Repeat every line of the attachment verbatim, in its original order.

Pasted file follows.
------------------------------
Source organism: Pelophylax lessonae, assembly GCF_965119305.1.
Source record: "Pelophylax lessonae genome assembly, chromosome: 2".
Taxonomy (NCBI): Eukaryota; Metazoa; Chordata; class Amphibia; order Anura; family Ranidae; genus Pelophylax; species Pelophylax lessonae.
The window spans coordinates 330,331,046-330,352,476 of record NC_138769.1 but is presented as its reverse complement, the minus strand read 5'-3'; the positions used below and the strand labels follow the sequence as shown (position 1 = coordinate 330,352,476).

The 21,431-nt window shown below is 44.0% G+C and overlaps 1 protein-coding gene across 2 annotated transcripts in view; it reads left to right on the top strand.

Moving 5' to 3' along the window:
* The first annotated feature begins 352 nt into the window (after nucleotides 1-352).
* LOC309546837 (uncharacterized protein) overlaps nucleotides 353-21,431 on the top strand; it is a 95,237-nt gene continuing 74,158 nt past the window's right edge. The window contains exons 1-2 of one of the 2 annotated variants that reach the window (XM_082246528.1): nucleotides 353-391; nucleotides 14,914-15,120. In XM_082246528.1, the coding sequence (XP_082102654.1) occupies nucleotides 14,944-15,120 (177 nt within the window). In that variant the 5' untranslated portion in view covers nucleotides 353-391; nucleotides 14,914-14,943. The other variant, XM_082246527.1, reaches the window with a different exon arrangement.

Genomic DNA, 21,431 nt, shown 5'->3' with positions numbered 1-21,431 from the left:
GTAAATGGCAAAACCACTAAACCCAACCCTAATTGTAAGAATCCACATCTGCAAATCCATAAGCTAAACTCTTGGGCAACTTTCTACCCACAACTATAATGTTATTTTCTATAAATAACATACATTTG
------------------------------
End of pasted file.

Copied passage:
Source organism: Pelophylax lessonae, assembly GCF_965119305.1.
Source record: "Pelophylax lessonae genome assembly, chromosome: 2".
Taxonomy (NCBI): Eukaryota; Metazoa; Chordata; class Amphibia; order Anura; family Ranidae; genus Pelophylax; species Pelophylax lessonae.
The window spans coordinates 330,331,046-330,352,476 of record NC_138769.1 but is presented as its reverse complement, the minus strand read 5'-3'; the positions used below and the strand labels follow the sequence as shown (position 1 = coordinate 330,352,476).

The 21,431-nt window shown below is 44.0% G+C and overlaps 1 protein-coding gene across 2 annotated transcripts in view; it reads left to right on the top strand.

Moving 5' to 3' along the window:
* The first annotated feature begins 352 nt into the window (after nucleotides 1-352).
* LOC309546837 (uncharacterized protein) overlaps nucleotides 353-21,431 on the top strand; it is a 95,237-nt gene continuing 74,158 nt past the window's right edge. The window contains exons 1-2 of one of the 2 annotated variants that reach the window (XM_082246528.1): nucleotides 353-391; nucleotides 14,914-15,120. In XM_082246528.1, the coding sequence (XP_082102654.1) occupies nucleotides 14,944-15,120 (177 nt within the window). In that variant the 5' untranslated portion in view covers nucleotides 353-391; nucleotides 14,914-14,943. The other variant, XM_082246527.1, reaches the window with a different exon arrangement.

Genomic DNA, 21,431 nt, shown 5'->3' with positions numbered 1-21,431 from the left:
GTAAATGGCAAAACCACTAAACCCAACCCTAATTGTAAGAATCCACATCTGCAAATCCATAAGCTAAACTCTTGGGCAACTTTCTACCCACAACTATAATGTTATTTTCTATAAATAACATACATTTG